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The lower Athabasca River basin in northeastern Alberta contains one of the highest known concentrations of prehistoric archaeological sites in the boreal forests of western Canada. This is due to the combination of readily available sources of lithic raw material stone near a major travel corridor, and extensive archaeological survey conducted in advance of oil sands mining. Typological studies have proposed immediate post-glacial occupations that were contemporaneous with, or immediately followed, the catastrophic glacial Lake Agassiz flood through the area at the end of the Pleistocene. Here, we complement the typology age estimates by using stratigraphic relations and infrared stimulated luminescence (IRSL) dating of aeolian material to determine the age of initial human occupation, and reconstruct the environment encountered by early inhabitants of the region. We find that the first occupations in our study area took place near the Pleistocene-Holocene boundary (ca. 11.3 ± 0.8 ka BP), shortly after catastrophic flooding from Lake Agassiz. The post-flood environment was dominated by cold climatic conditions that supported permafrost, presumably during the late Pleistocene, and underwent significant aeolian deposition. Our results indicate that this area represents a portion of the eastern edge of the deglacial corridor into which plants, animals, and humans dispersed following retreat of the Laurentide Ice Sheet.
Sedimentary ancient DNA (sedaDNA) has been established as a viable biomolecular proxy for tracking taxon presence through time in a local environment, even in the total absence of surviving tissues. SedaDNA is thought to survive through mineral binding, facilitating long-term biomolecular preservation, but also challenging DNA isolation. Two common limitations in sedaDNA extraction are the carryover of other substances that inhibit enzymatic reactions, and the loss of authentic sedaDNA when attempting to reduce inhibitor co-elution. Here, we present a sedaDNA extraction procedure paired with targeted enrichment intended to maximize DNA recovery. Our procedure exhibits a 7.7–19.3x increase in on-target plant and animal sedaDNA compared to a commercial soil extraction kit, and a 1.2–59.9x increase compared to a metabarcoding approach. To illustrate the effectiveness of our cold spin extraction and PalaeoChip capture enrichment approach, we present results for the diachronic presence of plants and animals from Yukon permafrost samples dating to the Pleistocene-Holocene transition, and discuss new potential evidence for the late survival (~9700 years ago) of mammoth (Mammuthus sp.) and horse (Equus sp.) in the Klondike region of Yukon, Canada. This enrichment approach translates to a more taxonomically diverse dataset and improved on-target sequencing.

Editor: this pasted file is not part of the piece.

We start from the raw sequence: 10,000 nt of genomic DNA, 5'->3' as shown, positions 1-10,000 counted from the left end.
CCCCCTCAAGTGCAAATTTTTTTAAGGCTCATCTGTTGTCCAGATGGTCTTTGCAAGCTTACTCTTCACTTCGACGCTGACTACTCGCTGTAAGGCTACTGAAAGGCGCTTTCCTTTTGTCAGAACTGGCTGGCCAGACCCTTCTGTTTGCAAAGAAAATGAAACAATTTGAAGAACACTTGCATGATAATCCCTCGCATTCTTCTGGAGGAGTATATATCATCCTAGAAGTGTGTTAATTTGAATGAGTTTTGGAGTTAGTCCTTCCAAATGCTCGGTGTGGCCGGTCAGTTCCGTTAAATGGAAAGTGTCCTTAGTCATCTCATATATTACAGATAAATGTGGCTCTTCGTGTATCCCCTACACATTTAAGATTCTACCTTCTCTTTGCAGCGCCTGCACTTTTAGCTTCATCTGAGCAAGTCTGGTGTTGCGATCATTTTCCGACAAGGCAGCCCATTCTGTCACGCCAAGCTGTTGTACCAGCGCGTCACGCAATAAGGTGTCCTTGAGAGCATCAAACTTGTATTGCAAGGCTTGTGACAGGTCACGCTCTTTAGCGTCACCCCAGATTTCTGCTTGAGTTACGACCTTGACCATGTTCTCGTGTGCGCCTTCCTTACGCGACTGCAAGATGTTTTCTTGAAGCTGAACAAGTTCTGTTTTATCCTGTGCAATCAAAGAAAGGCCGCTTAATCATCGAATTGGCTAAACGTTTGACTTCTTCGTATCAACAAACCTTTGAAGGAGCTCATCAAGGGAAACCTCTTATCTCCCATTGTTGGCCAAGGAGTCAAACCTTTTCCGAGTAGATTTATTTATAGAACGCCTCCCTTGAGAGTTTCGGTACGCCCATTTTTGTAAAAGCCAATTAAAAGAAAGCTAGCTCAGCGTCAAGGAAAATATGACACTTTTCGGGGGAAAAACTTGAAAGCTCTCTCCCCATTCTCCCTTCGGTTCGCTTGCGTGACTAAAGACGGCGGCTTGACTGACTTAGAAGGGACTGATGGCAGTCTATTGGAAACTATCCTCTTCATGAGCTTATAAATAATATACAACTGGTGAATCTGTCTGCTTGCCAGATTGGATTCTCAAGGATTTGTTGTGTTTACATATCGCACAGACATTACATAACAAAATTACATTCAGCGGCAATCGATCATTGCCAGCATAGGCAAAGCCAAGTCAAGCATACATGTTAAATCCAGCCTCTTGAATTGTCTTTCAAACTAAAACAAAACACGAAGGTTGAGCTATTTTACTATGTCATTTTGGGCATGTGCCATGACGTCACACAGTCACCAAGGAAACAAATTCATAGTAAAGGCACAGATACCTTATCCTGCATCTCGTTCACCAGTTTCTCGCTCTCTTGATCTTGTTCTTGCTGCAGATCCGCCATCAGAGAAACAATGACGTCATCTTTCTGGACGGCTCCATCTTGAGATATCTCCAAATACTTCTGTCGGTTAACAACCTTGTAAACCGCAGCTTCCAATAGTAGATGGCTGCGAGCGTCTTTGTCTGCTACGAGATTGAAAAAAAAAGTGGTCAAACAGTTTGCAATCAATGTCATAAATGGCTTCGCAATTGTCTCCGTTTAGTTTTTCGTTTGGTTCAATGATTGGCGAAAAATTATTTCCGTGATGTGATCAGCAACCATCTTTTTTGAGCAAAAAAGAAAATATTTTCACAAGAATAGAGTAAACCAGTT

Forty years ago, Knut Fladmark (1979) argued that the Pacific Coast offered a viable alternative to the ice-free corridor model for the initial peopling of the Americas—one of the first to support a “coastal migration theory” that remained marginal for decades. Today, the pre-Clovis occupation at the Monte Verde site is widely accepted, several other pre-Clovis sites are well documented, investigations of terminal Pleistocene subaerial and submerged Pacific Coast landscapes have increased, and multiple lines of evidence are helping decode the nature of early human dispersals into the Americas. Misconceptions remain, however, about the state of knowledge, productivity, and deglaciation chronology of Pleistocene coastlines and possible technological connections around the Pacific Rim. We review current evidence for several significant clusters of early Pacific Coast archaeological sites in North and South America that include sites as old or older than Clovis. We argue that stemmed points, foliate points, and crescents (lunates) found around the Pacific Rim may corroborate genomic studies that support an early Pacific Coast dispersal route into the Americas. Still, much remains to be learned about the Pleistocene colonization of the Americas, and multiple working hypotheses are warranted.